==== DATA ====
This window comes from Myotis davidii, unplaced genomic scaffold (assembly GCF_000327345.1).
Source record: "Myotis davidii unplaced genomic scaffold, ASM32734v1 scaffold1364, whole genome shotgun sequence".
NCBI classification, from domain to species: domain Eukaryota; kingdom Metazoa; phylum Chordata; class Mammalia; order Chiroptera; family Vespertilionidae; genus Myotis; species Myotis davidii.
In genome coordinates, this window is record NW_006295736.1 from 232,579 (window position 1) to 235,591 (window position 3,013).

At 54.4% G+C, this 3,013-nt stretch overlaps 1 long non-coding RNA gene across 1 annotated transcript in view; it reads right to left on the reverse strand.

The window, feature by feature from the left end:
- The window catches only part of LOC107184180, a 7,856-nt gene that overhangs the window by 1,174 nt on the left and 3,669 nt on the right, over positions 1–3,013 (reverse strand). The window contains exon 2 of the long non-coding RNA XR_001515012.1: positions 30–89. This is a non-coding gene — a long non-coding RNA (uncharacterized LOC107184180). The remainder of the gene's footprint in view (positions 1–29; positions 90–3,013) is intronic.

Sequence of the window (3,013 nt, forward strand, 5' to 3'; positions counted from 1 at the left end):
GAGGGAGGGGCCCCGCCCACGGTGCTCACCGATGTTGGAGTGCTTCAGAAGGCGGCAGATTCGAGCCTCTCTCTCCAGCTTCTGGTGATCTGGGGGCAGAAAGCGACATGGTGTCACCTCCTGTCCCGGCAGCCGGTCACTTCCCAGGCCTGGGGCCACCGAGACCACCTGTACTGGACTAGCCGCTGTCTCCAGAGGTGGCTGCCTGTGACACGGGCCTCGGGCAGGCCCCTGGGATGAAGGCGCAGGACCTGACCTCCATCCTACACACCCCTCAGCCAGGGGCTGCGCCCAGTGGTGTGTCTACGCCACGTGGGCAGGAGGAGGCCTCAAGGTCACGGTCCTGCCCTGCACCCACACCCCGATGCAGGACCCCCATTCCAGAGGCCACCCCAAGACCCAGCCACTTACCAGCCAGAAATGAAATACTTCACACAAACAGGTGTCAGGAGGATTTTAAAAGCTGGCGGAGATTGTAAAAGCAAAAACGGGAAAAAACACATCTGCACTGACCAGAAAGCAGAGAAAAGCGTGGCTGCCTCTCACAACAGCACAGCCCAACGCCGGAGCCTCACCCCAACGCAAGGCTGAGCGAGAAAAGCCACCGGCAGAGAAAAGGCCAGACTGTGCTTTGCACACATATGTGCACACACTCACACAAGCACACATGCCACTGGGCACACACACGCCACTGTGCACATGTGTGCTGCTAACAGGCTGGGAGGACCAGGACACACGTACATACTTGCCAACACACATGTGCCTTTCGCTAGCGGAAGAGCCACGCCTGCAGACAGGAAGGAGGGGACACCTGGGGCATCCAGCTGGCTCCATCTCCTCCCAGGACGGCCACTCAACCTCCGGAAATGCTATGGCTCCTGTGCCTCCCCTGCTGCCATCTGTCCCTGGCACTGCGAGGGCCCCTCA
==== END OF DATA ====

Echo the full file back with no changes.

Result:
This window comes from Myotis davidii, unplaced genomic scaffold (assembly GCF_000327345.1).
Source record: "Myotis davidii unplaced genomic scaffold, ASM32734v1 scaffold1364, whole genome shotgun sequence".
NCBI classification, from domain to species: domain Eukaryota; kingdom Metazoa; phylum Chordata; class Mammalia; order Chiroptera; family Vespertilionidae; genus Myotis; species Myotis davidii.
In genome coordinates, this window is record NW_006295736.1 from 232,579 (window position 1) to 235,591 (window position 3,013).

At 54.4% G+C, this 3,013-nt stretch overlaps 1 long non-coding RNA gene across 1 annotated transcript in view; it reads right to left on the reverse strand.

The window, feature by feature from the left end:
- The window catches only part of LOC107184180, a 7,856-nt gene that overhangs the window by 1,174 nt on the left and 3,669 nt on the right, over positions 1–3,013 (reverse strand). The window contains exon 2 of the long non-coding RNA XR_001515012.1: positions 30–89. This is a non-coding gene — a long non-coding RNA (uncharacterized LOC107184180). The remainder of the gene's footprint in view (positions 1–29; positions 90–3,013) is intronic.

Sequence of the window (3,013 nt, forward strand, 5' to 3'; positions counted from 1 at the left end):
GAGGGAGGGGCCCCGCCCACGGTGCTCACCGATGTTGGAGTGCTTCAGAAGGCGGCAGATTCGAGCCTCTCTCTCCAGCTTCTGGTGATCTGGGGGCAGAAAGCGACATGGTGTCACCTCCTGTCCCGGCAGCCGGTCACTTCCCAGGCCTGGGGCCACCGAGACCACCTGTACTGGACTAGCCGCTGTCTCCAGAGGTGGCTGCCTGTGACACGGGCCTCGGGCAGGCCCCTGGGATGAAGGCGCAGGACCTGACCTCCATCCTACACACCCCTCAGCCAGGGGCTGCGCCCAGTGGTGTGTCTACGCCACGTGGGCAGGAGGAGGCCTCAAGGTCACGGTCCTGCCCTGCACCCACACCCCGATGCAGGACCCCCATTCCAGAGGCCACCCCAAGACCCAGCCACTTACCAGCCAGAAATGAAATACTTCACACAAACAGGTGTCAGGAGGATTTTAAAAGCTGGCGGAGATTGTAAAAGCAAAAACGGGAAAAAACACATCTGCACTGACCAGAAAGCAGAGAAAAGCGTGGCTGCCTCTCACAACAGCACAGCCCAACGCCGGAGCCTCACCCCAACGCAAGGCTGAGCGAGAAAAGCCACCGGCAGAGAAAAGGCCAGACTGTGCTTTGCACACATATGTGCACACACTCACACAAGCACACATGCCACTGGGCACACACACGCCACTGTGCACATGTGTGCTGCTAACAGGCTGGGAGGACCAGGACACACGTACATACTTGCCAACACACATGTGCCTTTCGCTAGCGGAAGAGCCACGCCTGCAGACAGGAAGGAGGGGACACCTGGGGCATCCAGCTGGCTCCATCTCCTCCCAGGACGGCCACTCAACCTCCGGAAATGCTATGGCTCCTGTGCCTCCCCTGCTGCCATCTGTCCCTGGCACTGCGAGGGCCCCTCA